5 Lessons from Gartner Security and Risk 2019
1. Regulatory RoadblocksWhile IT professionals know logically that governments are increasing their legislative control over data privacy, the growth of regulatory demands will likely become a roadblock to digital transformation and cloud migration. Gartner analysts, Jay Heiser and Khushbu Pratap, confirmed these suspicions noting, “By 2025 regulatory concerns will represent a greater inhibitor for public cloud use than security concerns.” In fact, while risk managers were attending the conference, the US federal government debated several potential options for national legislation. Meanwhile, New York state legislators brought a proposed privacy act to committee. In Maine, new legislation that goes into effect on July 1, 2020 forces opt-in requirements before companies can use data. The United States is not the only harbinger of increased regulatory requirements. Sweden enacted a new law in April 2019, while India also enacted a new privacy law at the end of 2018. In short, more legislation will be creating many more problems.
2. Maturity Means MergingOrganizations seeking to mature their privacy programs need to be more aware of the ways in which they handle data. Panelists at the Gartner Security and Risk Summit discussed the importance of merging existing technologies to secure data. Leaving identity and access siloed from one another creates compliance, privacy, and security gaps. Best practices for scaling operations while maturing the compliance program starts with a convergence of Identity Governance and Administration (IGA), Privileged Access Management (PAM), Access Management, and Authentication. Currently, many organizations silo these activities by focusing on technologies. To remain compliant as the organization migrates business-critical operations to the cloud, IT, security, and risk professionals need to work together to find solutions to all of these problems in a way that enables them to create holistic, risk-based compliance programs. Focusing on IGA, analysts noted that organizations need to move beyond automated provisioning as a “one-stop” solution to their identity lifecycle management problems. Organizations need to focus their IGA programs on a Governance First approach using risk-based decision making. As more regulatory compliance requirements focus on risk-based controls, organizations need to ensure that they are meeting those requirements. Adding identity analytics to these programs enhances their effectiveness. Analysts strongly supported the idea of using identity analytics to streamline IGA programs. Role-mining and analytics enable organizations to remove redundancy and create overarching holistic programs across on-premise, hybrid, and cloud ecosystems to ensure that users only obtain the right access to the right resources at the right time for the right reason. As companies create digital transformation strategies, analytics using fine-grained, detailed, attribute-based identity definitions provide the needed visibility into how users interact with data across their ecosystems.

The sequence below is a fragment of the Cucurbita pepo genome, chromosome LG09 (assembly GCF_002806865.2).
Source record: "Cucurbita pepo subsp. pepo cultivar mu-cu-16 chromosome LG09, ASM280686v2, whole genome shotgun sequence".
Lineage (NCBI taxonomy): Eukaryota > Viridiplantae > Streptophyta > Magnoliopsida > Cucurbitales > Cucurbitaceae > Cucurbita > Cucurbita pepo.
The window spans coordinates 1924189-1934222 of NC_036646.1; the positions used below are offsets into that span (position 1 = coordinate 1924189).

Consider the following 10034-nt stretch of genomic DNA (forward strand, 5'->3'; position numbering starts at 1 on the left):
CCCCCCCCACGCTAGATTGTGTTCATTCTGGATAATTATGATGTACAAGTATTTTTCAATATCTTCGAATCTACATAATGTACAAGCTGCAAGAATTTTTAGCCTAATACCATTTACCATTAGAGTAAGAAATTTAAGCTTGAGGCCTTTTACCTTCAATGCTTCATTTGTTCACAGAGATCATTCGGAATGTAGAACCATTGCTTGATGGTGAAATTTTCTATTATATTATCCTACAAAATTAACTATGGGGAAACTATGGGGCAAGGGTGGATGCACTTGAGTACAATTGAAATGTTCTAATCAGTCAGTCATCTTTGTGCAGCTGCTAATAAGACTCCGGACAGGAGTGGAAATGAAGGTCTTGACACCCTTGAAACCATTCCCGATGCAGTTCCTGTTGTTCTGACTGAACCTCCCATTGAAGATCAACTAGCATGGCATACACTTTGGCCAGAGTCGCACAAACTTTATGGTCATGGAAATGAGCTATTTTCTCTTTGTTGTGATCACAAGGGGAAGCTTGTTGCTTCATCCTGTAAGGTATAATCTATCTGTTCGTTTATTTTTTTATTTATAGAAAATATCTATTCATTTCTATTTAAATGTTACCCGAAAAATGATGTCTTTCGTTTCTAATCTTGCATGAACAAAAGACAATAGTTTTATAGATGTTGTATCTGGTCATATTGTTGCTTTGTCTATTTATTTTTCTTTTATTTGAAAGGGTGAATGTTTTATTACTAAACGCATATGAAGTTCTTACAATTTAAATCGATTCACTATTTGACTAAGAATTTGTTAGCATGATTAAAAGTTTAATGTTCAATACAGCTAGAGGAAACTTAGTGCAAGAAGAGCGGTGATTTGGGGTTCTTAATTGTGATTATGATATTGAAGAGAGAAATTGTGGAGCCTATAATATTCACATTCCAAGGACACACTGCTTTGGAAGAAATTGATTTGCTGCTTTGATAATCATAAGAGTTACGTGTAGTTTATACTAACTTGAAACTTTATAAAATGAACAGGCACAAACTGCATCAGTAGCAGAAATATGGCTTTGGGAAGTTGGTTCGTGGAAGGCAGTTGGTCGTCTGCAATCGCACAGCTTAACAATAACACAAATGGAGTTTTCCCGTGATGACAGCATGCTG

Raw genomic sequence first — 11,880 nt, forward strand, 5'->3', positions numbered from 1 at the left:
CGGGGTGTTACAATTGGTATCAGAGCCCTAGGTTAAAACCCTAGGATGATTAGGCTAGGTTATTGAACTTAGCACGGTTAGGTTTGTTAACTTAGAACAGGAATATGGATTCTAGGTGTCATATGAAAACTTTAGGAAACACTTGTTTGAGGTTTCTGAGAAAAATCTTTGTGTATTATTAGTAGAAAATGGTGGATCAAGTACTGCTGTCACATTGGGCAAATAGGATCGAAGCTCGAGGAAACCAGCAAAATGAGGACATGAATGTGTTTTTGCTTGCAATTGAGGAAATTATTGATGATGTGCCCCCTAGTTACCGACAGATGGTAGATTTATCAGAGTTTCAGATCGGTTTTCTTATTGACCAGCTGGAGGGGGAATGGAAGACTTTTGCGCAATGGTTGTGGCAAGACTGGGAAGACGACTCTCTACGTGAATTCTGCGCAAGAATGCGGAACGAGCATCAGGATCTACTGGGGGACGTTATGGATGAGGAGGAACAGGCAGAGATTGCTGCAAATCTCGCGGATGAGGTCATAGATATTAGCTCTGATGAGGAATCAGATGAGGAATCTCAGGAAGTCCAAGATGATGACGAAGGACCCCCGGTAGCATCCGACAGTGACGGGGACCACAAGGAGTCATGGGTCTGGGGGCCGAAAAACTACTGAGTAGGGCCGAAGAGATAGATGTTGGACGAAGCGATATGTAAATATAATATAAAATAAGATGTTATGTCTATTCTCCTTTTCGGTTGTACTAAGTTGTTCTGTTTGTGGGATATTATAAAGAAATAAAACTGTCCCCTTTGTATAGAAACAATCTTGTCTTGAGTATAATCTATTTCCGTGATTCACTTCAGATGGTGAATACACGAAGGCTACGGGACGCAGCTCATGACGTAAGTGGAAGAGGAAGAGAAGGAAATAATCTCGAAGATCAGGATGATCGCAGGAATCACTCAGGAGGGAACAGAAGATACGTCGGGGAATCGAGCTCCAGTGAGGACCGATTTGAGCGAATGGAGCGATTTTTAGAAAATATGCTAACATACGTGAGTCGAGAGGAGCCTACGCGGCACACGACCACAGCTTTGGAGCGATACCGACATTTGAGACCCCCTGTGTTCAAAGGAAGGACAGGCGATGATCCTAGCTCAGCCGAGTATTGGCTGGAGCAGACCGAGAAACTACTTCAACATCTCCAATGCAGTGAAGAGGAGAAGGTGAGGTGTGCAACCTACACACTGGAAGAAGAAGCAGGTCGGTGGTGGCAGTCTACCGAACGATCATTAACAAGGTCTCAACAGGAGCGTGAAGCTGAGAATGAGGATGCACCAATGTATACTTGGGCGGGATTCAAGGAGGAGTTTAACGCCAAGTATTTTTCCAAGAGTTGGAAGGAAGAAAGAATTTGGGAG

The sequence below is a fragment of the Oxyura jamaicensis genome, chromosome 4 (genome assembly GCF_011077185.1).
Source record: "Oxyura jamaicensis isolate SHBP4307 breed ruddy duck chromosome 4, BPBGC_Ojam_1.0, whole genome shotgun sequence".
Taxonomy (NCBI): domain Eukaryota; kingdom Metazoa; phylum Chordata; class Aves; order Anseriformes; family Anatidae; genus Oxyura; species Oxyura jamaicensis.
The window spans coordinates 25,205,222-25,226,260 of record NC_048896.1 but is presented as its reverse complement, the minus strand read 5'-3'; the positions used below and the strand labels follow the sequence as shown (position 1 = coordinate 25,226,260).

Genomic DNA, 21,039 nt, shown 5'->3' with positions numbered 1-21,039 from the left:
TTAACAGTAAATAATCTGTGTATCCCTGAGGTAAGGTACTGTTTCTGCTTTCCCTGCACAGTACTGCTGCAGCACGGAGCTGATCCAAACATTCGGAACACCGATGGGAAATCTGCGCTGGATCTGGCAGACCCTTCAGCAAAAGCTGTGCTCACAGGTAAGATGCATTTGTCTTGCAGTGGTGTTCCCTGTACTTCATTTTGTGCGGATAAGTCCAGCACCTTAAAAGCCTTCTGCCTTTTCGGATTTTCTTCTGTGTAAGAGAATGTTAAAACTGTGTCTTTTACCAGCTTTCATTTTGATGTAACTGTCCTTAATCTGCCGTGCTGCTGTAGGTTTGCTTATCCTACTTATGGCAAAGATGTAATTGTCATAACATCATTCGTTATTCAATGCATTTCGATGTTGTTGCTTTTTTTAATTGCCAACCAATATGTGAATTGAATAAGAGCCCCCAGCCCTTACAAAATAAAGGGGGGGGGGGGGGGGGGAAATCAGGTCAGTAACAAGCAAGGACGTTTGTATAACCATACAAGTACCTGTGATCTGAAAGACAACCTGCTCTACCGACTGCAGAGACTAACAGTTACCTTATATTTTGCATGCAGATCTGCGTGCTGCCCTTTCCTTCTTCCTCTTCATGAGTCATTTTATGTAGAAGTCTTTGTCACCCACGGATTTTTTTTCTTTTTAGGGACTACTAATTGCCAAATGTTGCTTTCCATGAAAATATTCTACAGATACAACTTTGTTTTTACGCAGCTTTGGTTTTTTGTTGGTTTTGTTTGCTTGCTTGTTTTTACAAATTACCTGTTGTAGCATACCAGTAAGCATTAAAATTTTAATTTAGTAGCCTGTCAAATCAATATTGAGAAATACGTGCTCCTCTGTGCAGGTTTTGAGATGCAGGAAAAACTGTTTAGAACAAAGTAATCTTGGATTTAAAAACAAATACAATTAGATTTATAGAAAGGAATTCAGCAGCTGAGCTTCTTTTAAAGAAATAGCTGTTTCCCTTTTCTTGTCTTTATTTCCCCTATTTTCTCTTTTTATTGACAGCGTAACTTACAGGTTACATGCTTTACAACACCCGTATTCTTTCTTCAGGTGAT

3. Metrics MatterAs part of creating an enhanced, analytics-enabled IGA program, organizations should be using metrics derived from their solutions. However, determining the right metrics is sometimes difficult.
- Metrics that help define success or failure of programs should:
- Have a clearly defined and defensible causal relationship to a business outcome
- Address a specific, defined audience
- Address business decision-making for the intended audience
- Be understandable by a non-IT audience
4. Inform to InfluenceMetrics only provide value if they can influence business decision-making. Not only do organizations need to implement metrics, but those metrics need to be ones that inform decision-making appropriately. Similar to the PAM example above, IT, risk, and security professionals need to step away from their traditional role as data protectors and think about exactly how to use metrics obtain buy-in. Business metrics for technology inform business decisions related to business outcomes that depend on technology. In this case, organizations should adopt a “top-down” approach to defining metrics that incorporates stakeholders across the organization. Coordinating with stakeholders eases the process of identifying the most important business processes that use sensitive data. Then, working together, everyone can negotiate controls with business process owners to include all critical processes and technologies. The best way to secure an organization is to locate the metrics that inform the right audience so that IT, security, and risk professionals can influence decision-making appropriately.
5. Analytics for AssuranceAnalysts agree that digital maturity has reached a tipping point when it comes to IGA. Underlying all of the conversations around metrics and compliance requirements is the merging of four key functions: